Written By Souki Fournier | March 18, 2022 | 4 minute read
Missing a mortgage payment can happen to any homeowner. Unexpected events, like the COVID-19 pandemic, can sideline you, and you might suddenly fall behind. Unfortunately, the longer it takes to get caught up, the more challenging it can be to get your head above water.
But that doesn’t mean it’s impossible. You have options that can help you get back on track.
Keep reading to learn what you can do if you’re behind on your mortgage.
The goal is to get caught up on your payments. But late fees and interest can make this difficult, especially if you’re more than one month behind. However, lenders are often willing to help, so many offer repayment plans to ease the burden.
Here are your options:
If fluctuating interest rates from an adjustable-rate mortgage are causing you to fall behind, then refinancing may be the solution you’re looking for. This is something to consider if you have good enough credit to qualify for a lower, fixed interest rate, and with better rates comes more stability.
But not everyone is eligible. To qualify, lenders generally look for at least a 620 Fico score and 43% debt to income ratio, and even if you are eligible, refinancing may not help. Closing on a refinanced mortgage takes between 30 to 45 days on average, and it can cost up to $5,000 in closing costs.
A mortgage forbearance would allow you to suspend or lower your payments for a specific period. During the forbearance period, no interest or fees are applied, making it especially helpful if you’re experiencing temporary financial struggles or loss of income.
Most lenders won’t report your payments as late while you’re in forbearance. By going this route, you can save and get caught up more manageably, but it’s essential to know that your missed payments aren’t forgiven. You’ll still need to catch up on them by either paying a lump sum or through installments.
Make sure you talk to your lender before enrolling in forbearance to understand how it works thoroughly.
If you’re currently behind on your mortgage payments, getting a loan modification may help. This option allows you to modify your loan terms with your lender permanently. Generally, mortgage lenders negotiate loan modifications with homeowners experiencing a verifiable financial hardship.
The goal of a loan modification is to make your payments more affordable by either extending your loan term or reducing your interest rate. But unlike refinancing, you don’t have to qualify for a new mortgage.
If you’re interested in modifying your loan, contact your lender to see if they have a program.
Other ways to lower your payments are to go through your lender. Your mortgage doesn’t just determine your monthly payment. Your homeowner's insurance, taxes, and property value all play a part in how much you spend each month.
Shopping around for lower insurance rates can reduce your expenses. You can also look into your state’s tax abatement laws. With tax abatement, you can dispute your tax bill and get billing errors corrected. Also, if you’ve gained at least 20% equity in your home, you can speak to your lender about removing PMI (private mortgage insurance).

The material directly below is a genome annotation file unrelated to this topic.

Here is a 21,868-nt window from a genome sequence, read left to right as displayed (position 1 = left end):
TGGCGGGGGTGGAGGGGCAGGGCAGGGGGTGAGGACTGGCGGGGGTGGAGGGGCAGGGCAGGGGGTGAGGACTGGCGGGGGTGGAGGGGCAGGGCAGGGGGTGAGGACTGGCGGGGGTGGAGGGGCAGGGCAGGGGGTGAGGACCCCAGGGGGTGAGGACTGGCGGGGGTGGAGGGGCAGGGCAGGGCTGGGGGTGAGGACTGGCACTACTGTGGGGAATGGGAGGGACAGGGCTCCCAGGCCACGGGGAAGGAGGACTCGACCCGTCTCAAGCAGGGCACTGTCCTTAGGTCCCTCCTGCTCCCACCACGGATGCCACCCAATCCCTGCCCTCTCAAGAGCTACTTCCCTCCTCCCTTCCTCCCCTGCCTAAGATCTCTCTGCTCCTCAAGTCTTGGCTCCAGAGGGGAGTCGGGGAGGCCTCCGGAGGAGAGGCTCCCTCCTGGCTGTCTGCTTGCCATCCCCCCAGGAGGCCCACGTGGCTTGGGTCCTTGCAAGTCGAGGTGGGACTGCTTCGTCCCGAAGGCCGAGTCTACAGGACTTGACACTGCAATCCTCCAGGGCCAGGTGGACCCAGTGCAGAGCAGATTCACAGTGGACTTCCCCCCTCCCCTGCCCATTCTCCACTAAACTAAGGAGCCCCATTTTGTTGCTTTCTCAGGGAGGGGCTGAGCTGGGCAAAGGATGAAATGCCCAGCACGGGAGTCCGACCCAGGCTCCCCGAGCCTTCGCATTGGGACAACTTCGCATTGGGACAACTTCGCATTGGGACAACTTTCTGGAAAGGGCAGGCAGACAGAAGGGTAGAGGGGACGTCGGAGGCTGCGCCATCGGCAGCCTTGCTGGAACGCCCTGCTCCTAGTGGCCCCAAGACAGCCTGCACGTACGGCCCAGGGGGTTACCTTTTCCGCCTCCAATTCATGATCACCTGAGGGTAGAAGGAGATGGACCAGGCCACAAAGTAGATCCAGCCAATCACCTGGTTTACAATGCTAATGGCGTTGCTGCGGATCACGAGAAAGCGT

If you have a stable income, then talk to your lender about creating a repayment plan. When you choose a repayment plan, your lender will take your past-due payments and apply them to your upcoming payments.
This is a convenient option, but it also means higher monthly payments. Another key factor to consider is that the length and the term of the repayment are completely up to the lender. So before agreeing to anything, make sure you can handle the terms.
Getting caught up on your mortgage is the goal, but depending on your situation, it may not be an option at all. If that’s the case, you may want to consider selling. However, you won’t be able to sell your home through a realtor or on the market.
If you want to sell your home while you’re behind on your payments, these are your two options:
Are you in a situation where you owe more than what your home is worth? If the answer is yes, the only way to sell while working with your lender is through a short sale. With this option, your mortgage provider will accept a sales price that’s lower than what you owe.
A short sale can help you navigate out of your mortgage, oftentimes without paying back any outstanding balance. But that’s not a guarantee. Not all lenders will agree to cover the balance, and you could still owe. A short sale will also negatively impact your credit, which will affect your chances of finding another house or even renting.
Selling to a property investor can help you avoid going through foreclosure because they’ll make a cash offer. A cash sale will lead to shorter closing times and allow you to get out of your mortgage sooner. If this is the path you choose to take, make sure you sell to an investor who will make you a fair offer.
If you’re behind on your mortgage and need to sell your home, Simply might be your solution. We will make a fair cash offer on your property that’s based on your property’s market value, and getting started is easy.
It takes less than a minute to receive your offer, so get started now!
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